Her experience of studying in Australia significantly shaped her future career in research.
"My supervisor said it doesn't matter whether the disease is relevant or not; the important thing is having the knowledge, ability, and analysis to do troubleshooting. Failure encourages us to learn more and to find solutions," she said.
When she returned to Indonesia from Australia, Professor Sangkot Marzuki, her doctoral supervisor at Monash University, asked her to join a team of scientists to revive the Eijkman Institute.
Once a world leading centre for tropical medicine, the Institute founded in 1888 by Dutch scientist Christiaan Eijkman was closed in the 1960s due to economic hardship in Indonesia.
The revived Eijkman Institute focuses on the research of diseases widespread in Indonesia, such as malaria, hepatitis, dengue and non-communicable diseases, such as thalassemia. Eijkman himself won a Nobel Prize in 1929 for his discovery of the relationship between vitamin B1 deficiency and beriberi disease.
Professor Herawati said a long and established collaboration with Australian institutions had contributed to rebuilding the Eijkman Institute. Many of its senior staff members pursued their graduate studies and PhDs in Australia's top universities.
At the Jakarta-based Institute, Professor Herawati started to develop an interest in molecular anthropology. In particular, she was researching the genetics of the Indonesian population to map their origins, migration, and the spread of disease.
As part of this research, the professor and her team travelled across Indonesia, sometimes to very remote islands, to collect blood samples. She has visited at least 13 remote islands to research more than 130 communities. This genetic population research has earned her and the team a nickname - "the gene hunters".
In 2004, while in the midst of this mapping project, a suicide car bomb hit the Australian Embassy in Jakarta. The extent of the damage made it impossible to identify the perpetrator using conventional methods, such as fingerprints or dental records.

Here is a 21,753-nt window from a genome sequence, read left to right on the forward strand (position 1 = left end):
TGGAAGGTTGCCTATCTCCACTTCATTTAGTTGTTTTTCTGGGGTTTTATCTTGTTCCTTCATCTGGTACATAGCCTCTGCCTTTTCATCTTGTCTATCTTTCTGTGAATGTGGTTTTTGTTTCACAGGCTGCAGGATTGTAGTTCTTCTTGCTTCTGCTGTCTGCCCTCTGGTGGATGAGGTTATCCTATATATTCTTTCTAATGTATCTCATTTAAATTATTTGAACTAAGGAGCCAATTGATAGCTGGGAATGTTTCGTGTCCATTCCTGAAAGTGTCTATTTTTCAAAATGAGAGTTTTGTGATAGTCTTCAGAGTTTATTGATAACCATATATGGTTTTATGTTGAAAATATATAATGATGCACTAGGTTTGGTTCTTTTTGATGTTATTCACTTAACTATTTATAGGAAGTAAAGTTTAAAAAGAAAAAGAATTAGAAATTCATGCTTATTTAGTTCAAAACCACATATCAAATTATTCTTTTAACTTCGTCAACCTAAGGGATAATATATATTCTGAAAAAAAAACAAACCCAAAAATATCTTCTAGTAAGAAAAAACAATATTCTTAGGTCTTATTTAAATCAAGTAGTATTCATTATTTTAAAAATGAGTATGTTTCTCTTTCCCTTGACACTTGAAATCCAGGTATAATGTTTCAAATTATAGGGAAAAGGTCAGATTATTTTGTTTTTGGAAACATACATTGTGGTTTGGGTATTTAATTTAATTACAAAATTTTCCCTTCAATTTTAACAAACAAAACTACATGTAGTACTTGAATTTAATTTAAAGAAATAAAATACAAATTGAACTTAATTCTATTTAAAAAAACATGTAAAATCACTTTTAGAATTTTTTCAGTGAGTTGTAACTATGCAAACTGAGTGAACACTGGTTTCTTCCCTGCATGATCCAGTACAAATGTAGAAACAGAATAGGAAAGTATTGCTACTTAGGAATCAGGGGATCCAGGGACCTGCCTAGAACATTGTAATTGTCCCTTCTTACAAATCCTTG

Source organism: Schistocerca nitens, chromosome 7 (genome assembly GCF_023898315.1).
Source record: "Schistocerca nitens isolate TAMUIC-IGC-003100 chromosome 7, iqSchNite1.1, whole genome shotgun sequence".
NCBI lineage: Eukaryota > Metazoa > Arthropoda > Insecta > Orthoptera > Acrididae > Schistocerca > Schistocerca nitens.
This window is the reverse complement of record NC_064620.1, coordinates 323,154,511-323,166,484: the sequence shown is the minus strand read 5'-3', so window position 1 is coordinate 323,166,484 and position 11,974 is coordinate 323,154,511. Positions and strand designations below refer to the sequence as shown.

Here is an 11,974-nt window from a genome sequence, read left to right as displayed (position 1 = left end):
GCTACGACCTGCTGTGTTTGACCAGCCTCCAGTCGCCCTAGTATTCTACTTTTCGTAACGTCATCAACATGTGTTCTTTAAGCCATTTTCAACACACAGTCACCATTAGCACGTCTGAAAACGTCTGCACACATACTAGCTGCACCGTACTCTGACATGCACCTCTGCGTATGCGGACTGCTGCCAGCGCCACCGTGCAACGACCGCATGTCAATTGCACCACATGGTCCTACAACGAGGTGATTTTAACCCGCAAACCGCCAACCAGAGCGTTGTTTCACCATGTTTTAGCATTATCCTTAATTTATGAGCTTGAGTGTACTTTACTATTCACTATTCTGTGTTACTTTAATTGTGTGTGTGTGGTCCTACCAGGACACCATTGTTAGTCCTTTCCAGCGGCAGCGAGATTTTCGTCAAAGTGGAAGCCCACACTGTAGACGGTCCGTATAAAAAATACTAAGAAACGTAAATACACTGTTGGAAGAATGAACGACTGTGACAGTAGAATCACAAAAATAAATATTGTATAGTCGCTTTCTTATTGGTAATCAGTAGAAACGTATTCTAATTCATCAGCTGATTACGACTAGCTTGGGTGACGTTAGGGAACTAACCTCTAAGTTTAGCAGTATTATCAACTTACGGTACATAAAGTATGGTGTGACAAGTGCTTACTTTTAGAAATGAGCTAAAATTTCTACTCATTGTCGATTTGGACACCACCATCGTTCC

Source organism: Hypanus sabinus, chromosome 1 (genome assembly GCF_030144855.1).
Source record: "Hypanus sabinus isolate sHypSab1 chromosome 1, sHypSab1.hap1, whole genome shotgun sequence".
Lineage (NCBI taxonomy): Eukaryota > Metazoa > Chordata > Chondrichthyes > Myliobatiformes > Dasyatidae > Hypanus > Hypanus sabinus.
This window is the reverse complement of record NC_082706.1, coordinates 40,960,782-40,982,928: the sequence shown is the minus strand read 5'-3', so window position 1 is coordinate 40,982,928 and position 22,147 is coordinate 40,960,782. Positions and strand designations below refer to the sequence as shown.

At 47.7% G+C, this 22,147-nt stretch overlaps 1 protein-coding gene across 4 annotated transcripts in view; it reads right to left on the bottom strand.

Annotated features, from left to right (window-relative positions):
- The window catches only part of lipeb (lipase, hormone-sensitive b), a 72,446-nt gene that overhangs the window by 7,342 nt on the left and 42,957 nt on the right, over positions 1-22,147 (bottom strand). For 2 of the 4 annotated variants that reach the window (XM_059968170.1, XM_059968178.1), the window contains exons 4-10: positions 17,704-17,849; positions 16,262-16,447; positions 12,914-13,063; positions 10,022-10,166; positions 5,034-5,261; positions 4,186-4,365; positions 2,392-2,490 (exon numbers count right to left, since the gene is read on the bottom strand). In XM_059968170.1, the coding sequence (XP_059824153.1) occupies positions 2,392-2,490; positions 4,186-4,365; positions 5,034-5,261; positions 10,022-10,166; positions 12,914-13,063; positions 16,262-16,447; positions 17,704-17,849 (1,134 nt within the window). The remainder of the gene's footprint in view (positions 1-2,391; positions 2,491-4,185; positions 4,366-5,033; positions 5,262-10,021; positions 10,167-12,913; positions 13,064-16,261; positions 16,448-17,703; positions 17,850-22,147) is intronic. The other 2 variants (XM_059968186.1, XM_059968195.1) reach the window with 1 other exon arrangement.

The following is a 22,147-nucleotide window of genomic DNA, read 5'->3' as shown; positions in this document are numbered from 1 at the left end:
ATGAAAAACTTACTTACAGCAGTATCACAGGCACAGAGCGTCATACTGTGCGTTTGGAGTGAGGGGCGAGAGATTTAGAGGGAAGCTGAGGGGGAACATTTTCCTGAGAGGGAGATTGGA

The Eijkman’s forensics DNA team and a team from the National Police Medical and Health Center developed a strategy to collect samples and identify the perpetrator by matching their DNA with their relatives' DNA. The Eijkman Institute's genetic populations database made it possible to trace and identify the perpetrator's in just two weeks. It also led the Eijkman Institute to establish a new Forensic DNA Laboratory.
Over the years, Professor Herawati and her team have made groundbreaking findings in genetic populations. A 2005 study by Professor Herawati and colleagues from New Zealand, the United States and France postulated that Indonesians were the ancestors of people of Madagascar.
Her work has earned numerous accolades, including an honorary badge from the National Police’s Medical and Health in 2007, the Habibie Award in 2008, and many awards related to her effort to promote women in science. In 2012, the prestigious medical journal The Lancet named her "The Champion of Basic Science in Indonesia."
Beyond her research, Professor Herawati has also been active in supporting women to pursue a career in Science, Technology, Engineering and Mathematics (STEM). For the past 15 years, she has been on the jury for the L'Oreal-UNESCO For Women in Science International Awards, which honour talented women in STEM. Professor Herawati has spoken out about the challenges she faced as a female researcher balancing her career and raising her family.
And as the list of her achievements continues to grow, Professor Herawati does not intend to stop.
"As a Monash University alumna, I use its motto – ‘I am still learning,’” she said. “I'm still learning new knowledge and transferring what I learn to my colleagues”. She continued, “I like the quote Albert Einstein: Once you stop learning, you will start dying.”